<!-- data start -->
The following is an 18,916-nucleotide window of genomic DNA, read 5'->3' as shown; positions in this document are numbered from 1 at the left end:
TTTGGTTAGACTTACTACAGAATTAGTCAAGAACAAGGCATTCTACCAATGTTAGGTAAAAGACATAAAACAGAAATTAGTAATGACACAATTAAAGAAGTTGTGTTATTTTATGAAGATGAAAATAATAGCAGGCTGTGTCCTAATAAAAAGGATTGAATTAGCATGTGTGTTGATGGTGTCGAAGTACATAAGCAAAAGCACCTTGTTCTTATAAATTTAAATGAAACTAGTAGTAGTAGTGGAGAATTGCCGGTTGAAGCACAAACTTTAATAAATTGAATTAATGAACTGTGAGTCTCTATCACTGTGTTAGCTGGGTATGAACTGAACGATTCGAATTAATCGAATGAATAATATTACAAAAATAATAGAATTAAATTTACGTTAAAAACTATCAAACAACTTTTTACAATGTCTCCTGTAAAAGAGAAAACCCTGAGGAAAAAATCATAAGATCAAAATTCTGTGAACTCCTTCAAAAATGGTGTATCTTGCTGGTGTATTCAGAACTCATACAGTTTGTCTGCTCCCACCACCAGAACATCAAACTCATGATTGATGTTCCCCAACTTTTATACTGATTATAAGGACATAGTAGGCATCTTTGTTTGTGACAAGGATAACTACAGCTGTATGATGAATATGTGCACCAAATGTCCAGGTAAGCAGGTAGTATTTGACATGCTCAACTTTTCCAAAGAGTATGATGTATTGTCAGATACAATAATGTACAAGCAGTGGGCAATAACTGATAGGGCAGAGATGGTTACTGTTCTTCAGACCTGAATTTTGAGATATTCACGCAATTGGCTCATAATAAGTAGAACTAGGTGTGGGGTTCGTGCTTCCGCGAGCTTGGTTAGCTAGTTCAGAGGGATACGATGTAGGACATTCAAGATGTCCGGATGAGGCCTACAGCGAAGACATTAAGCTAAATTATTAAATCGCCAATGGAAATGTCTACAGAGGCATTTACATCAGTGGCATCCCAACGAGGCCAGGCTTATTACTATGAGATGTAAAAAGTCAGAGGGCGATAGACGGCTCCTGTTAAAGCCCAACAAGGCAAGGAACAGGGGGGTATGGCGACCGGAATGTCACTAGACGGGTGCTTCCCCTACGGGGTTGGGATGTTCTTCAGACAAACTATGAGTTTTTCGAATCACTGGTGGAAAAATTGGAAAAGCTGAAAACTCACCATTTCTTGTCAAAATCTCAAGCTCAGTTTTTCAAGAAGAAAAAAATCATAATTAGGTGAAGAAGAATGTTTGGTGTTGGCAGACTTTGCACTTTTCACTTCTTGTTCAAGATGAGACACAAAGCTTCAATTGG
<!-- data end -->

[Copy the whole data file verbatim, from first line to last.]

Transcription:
The following is an 18,916-nucleotide window of genomic DNA, read 5'->3' as shown; positions in this document are numbered from 1 at the left end:
TTTGGTTAGACTTACTACAGAATTAGTCAAGAACAAGGCATTCTACCAATGTTAGGTAAAAGACATAAAACAGAAATTAGTAATGACACAATTAAAGAAGTTGTGTTATTTTATGAAGATGAAAATAATAGCAGGCTGTGTCCTAATAAAAAGGATTGAATTAGCATGTGTGTTGATGGTGTCGAAGTACATAAGCAAAAGCACCTTGTTCTTATAAATTTAAATGAAACTAGTAGTAGTAGTGGAGAATTGCCGGTTGAAGCACAAACTTTAATAAATTGAATTAATGAACTGTGAGTCTCTATCACTGTGTTAGCTGGGTATGAACTGAACGATTCGAATTAATCGAATGAATAATATTACAAAAATAATAGAATTAAATTTACGTTAAAAACTATCAAACAACTTTTTACAATGTCTCCTGTAAAAGAGAAAACCCTGAGGAAAAAATCATAAGATCAAAATTCTGTGAACTCCTTCAAAAATGGTGTATCTTGCTGGTGTATTCAGAACTCATACAGTTTGTCTGCTCCCACCACCAGAACATCAAACTCATGATTGATGTTCCCCAACTTTTATACTGATTATAAGGACATAGTAGGCATCTTTGTTTGTGACAAGGATAACTACAGCTGTATGATGAATATGTGCACCAAATGTCCAGGTAAGCAGGTAGTATTTGACATGCTCAACTTTTCCAAAGAGTATGATGTATTGTCAGATACAATAATGTACAAGCAGTGGGCAATAACTGATAGGGCAGAGATGGTTACTGTTCTTCAGACCTGAATTTTGAGATATTCACGCAATTGGCTCATAATAAGTAGAACTAGGTGTGGGGTTCGTGCTTCCGCGAGCTTGGTTAGCTAGTTCAGAGGGATACGATGTAGGACATTCAAGATGTCCGGATGAGGCCTACAGCGAAGACATTAAGCTAAATTATTAAATCGCCAATGGAAATGTCTACAGAGGCATTTACATCAGTGGCATCCCAACGAGGCCAGGCTTATTACTATGAGATGTAAAAAGTCAGAGGGCGATAGACGGCTCCTGTTAAAGCCCAACAAGGCAAGGAACAGGGGGGTATGGCGACCGGAATGTCACTAGACGGGTGCTTCCCCTACGGGGTTGGGATGTTCTTCAGACAAACTATGAGTTTTTCGAATCACTGGTGGAAAAATTGGAAAAGCTGAAAACTCACCATTTCTTGTCAAAATCTCAAGCTCAGTTTTTCAAGAAGAAAAAAATCATAATTAGGTGAAGAAGAATGTTTGGTGTTGGCAGACTTTGCACTTTTCACTTCTTGTTCAAGATGAGACACAAAGCTTCAATTGG